Deadspin: Joe Morgan Doesn’t Think Willie Mays Belongs In The Hall Of Fame   ◆

OK, Deadspin’s headline is a lie (or more charitably, clickbait), but their position on Morgan’s concerns about who belongs in the Baseball Hall of Fame are spot on:

Yes, this shit again. There are two full months until the next class of inductees is revealed; this will be two full months of arguing about steroids and Barry Bonds and what exactly “character” entails with regards to evaluating the career merits of the big men who play a game with a stick and ball, triviality at its most insufferable; and the reliably grating discourse being especially so was kicked off with a bang today upon the deliverance of Morgan’s letter in the inboxes of Hall voters today.

Baseball’s always had different “eras”. It’s crazy to compare players from a hundred years ago to today’s, yet we do so all the time, despite modified rules, improved fitness levels, and changed fan expectations. The Hall of Fame should be all about on-the-field production, relative to the players’ peers.

Four stages of competence   ◆

The Four Stages of Learning provides a model for learning. It suggests that individuals are initially unaware of how little they know, or unconscious of their incompetence. As they recognize their incompetence, they consciously acquire a skill, then consciously use it. Eventually, the skill can be utilized without it being consciously thought through: the individual is said to have then acquired unconscious competence.

A reminder that we often don’t know what we don’t know1. You have to first figure out you don’t know something, then consciously decide to begin to know it.

It’s how we learn and grow.

  1. The last part of the “things you know you know, things you know you don’t know, and things you don’t know you don’t know” triumvirate. Or, as popularized by Donald Rumsfeld, “known knowns”, “known unknowns”, and “unknown unknowns”. 

Open Apple, closed Apple   ◆

Fun article from Christopher Phin in Macworld:

You can date an Apple user as accurately as a botanist counting rings to date a tree, and you don’t even have to cut them in half first.

What you do is work out what they call the Mac’s secondary modifier key. This is trickier to do than you might think, as evidenced by how I had to come up with that awkward description rather than name it myself and so skew your response.

I won’t spoil it, but I’m definitely what Phin calls “a more seasoned veteran”, though I certainly could be a “true keeper of the flame” considering my pre-Macintosh Apple experience.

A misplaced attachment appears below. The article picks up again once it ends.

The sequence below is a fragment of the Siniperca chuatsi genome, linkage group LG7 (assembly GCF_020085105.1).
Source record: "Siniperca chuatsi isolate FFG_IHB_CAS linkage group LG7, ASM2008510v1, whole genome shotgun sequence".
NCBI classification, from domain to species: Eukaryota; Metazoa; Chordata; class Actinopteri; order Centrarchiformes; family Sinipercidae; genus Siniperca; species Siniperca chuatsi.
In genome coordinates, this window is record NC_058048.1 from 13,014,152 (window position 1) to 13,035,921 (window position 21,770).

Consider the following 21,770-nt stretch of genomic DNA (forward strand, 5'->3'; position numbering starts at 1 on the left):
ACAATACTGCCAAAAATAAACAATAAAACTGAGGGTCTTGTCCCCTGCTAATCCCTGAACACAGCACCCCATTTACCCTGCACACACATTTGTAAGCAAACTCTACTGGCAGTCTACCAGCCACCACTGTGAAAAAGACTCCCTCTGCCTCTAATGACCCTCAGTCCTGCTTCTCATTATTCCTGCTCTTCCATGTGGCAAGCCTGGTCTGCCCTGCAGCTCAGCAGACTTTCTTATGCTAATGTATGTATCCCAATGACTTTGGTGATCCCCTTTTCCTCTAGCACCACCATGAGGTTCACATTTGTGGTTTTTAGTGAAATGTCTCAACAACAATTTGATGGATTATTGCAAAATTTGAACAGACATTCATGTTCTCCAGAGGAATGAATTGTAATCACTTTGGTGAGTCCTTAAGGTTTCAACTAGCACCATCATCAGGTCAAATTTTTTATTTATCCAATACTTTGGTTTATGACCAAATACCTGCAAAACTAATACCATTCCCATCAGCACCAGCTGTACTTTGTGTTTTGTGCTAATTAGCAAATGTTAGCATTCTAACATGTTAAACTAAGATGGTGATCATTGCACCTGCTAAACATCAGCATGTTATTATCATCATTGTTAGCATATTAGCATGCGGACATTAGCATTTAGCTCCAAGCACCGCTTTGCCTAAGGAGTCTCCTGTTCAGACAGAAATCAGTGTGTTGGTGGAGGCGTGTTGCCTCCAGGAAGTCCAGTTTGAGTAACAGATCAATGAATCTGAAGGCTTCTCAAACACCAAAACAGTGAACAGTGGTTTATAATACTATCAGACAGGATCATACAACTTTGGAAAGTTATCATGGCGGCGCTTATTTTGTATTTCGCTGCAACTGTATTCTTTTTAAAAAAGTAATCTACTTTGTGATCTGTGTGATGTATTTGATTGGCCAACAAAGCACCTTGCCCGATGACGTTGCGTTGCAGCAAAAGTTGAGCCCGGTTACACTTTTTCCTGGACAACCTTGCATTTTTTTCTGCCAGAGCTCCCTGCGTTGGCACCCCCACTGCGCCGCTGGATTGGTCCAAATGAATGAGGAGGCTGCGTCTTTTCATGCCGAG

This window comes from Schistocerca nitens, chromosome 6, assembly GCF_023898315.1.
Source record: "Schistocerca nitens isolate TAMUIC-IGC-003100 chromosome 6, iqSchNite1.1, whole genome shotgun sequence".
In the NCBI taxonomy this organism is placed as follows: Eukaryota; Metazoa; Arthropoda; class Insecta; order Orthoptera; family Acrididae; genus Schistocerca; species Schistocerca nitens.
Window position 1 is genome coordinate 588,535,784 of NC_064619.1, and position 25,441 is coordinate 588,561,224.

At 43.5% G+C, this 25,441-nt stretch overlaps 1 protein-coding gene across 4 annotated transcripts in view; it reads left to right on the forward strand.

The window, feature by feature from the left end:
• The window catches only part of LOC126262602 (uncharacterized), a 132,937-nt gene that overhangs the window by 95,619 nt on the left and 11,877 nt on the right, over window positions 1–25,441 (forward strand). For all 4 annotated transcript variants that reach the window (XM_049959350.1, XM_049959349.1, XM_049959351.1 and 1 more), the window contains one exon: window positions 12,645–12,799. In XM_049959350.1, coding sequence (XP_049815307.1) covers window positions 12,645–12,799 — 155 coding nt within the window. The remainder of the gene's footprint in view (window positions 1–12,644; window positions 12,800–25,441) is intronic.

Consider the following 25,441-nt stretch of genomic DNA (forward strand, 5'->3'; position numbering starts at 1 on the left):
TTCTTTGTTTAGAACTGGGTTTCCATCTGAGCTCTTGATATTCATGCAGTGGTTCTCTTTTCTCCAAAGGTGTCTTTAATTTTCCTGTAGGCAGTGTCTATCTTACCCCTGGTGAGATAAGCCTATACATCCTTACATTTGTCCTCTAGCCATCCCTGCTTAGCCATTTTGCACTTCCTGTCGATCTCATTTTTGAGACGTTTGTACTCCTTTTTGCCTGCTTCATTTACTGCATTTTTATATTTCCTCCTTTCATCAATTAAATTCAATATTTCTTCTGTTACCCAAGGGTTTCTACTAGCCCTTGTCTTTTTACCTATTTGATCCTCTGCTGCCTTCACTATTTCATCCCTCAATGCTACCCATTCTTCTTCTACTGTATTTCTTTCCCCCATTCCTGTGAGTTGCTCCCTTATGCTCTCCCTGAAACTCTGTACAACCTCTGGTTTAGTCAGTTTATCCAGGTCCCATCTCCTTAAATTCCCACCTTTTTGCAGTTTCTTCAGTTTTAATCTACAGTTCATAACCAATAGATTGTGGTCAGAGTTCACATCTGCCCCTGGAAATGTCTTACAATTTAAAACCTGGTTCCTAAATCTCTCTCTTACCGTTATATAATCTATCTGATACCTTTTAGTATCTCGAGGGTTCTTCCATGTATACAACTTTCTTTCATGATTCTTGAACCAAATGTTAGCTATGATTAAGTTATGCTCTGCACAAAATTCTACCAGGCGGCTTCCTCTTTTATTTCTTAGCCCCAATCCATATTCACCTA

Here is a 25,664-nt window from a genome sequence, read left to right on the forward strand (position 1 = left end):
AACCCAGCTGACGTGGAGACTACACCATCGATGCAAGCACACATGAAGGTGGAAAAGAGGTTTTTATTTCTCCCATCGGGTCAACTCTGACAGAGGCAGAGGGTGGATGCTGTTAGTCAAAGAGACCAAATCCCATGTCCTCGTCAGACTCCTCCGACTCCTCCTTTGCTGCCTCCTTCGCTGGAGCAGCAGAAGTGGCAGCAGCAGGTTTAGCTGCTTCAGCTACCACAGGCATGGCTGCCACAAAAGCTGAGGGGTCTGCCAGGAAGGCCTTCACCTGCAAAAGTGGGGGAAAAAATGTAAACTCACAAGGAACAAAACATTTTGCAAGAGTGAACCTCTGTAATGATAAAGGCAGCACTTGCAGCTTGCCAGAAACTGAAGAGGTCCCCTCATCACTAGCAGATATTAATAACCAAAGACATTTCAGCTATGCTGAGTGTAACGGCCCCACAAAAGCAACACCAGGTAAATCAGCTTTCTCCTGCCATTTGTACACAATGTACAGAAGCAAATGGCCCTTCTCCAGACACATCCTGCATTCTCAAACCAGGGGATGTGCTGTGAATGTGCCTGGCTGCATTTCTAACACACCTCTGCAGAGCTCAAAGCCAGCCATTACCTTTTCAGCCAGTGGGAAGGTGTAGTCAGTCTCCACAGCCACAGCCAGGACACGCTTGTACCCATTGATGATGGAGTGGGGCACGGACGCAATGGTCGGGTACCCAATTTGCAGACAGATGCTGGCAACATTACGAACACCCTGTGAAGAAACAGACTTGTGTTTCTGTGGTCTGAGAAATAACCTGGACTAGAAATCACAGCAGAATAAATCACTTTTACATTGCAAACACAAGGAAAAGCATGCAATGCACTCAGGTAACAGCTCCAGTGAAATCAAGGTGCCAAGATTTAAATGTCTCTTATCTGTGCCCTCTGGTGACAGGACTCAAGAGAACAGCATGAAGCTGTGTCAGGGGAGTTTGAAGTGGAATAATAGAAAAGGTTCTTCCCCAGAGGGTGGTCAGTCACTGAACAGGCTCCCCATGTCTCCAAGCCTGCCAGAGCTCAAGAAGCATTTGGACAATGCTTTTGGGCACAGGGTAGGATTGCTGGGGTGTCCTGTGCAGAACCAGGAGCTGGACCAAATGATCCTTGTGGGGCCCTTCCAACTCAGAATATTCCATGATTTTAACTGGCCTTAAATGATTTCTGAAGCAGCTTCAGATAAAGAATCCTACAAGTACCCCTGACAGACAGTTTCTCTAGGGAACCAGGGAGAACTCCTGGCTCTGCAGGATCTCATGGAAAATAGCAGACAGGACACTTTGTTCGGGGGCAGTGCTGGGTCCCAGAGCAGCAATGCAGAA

Seeing White   ◆

From the Scene on Radio podcast, a 14-part series on “whiteness”:

Just what is going on with white people? Police shootings of unarmed African Americans. Acts of domestic terrorism by white supremacists. The renewed embrace of raw, undisguised white-identity politics. Unending racial inequity in schools, housing, criminal justice, and hiring. Some of this feels new, but in truth it’s an old story.

Why? Where did the notion of “whiteness” come from? What does it mean? What is whiteness for?

Fourteen utterly compelling episodes. A must listen, regardless of your “race”.

T La Rock, the Man Who Forgot He Was a Rap Legend   ◆

Gorgeously written story in GQ.

T La Rock was one of the pioneers of hip-hop, an old-school legend sampled by Public Enemy and Nas. But after a brutal attack put him in a nursing home, he had to fight to recover his identity, starting with the fact that he’d ever been a rapper at all.

The embedded music brought back memories of my youth in New York.

The Tragic, Forgotten History of Black Military Veterans   ◆

The New Yorker:

“We do so much in this country to celebrate and honor folks who risk their lives on the battlefield,” Stevenson told me recently. “But we don’t remember that black veterans were more likely to be attacked for their service than honored for it.” To be a soldier is to receive training in weapons, in organizations, in tactics: the skills of self-assertion. It is also to lay claim to the reverence that America sets aside for its former warriors. For these reasons, the return home of black soldiers after war has infuriated and terrified white America, setting the stage for reactionary aggression.”.

How a Decision Journal Changed the Way I make Decisions   ◆

A decision journal helps you collect accurate and honest feedback on what you were thinking as you made various decisions. This feedback also helps you see when you were lucky. Sometimes things work out for very different reasons than we thought they would. The key to understanding the limits to our knowledge (see circle of competence) is to check the results of our decisions against what we thought was going to happen and why we thought it was going to happen. That feedback loop is incredibly powerful because our minds won’t provide it by themselves.

Spy Circles Suggest Kremlin Is Behind Dozens of Fake Trump Sex Tapes   ◆


To sum up, the idea that President Trump has been caught on tape doing something sordid is inherently in the realm of the possible. But has he been? Here’s where things get tricky, fast. I’ve investigated this issue for the past couple years. I’ve talked to dozens of well-placed sources (many of them longtime spy-friends), and I can share with you some basic conclusions.

To be clear: having fake sex tapes can only be an issue if there’s reason to believe their are real sex tapes too.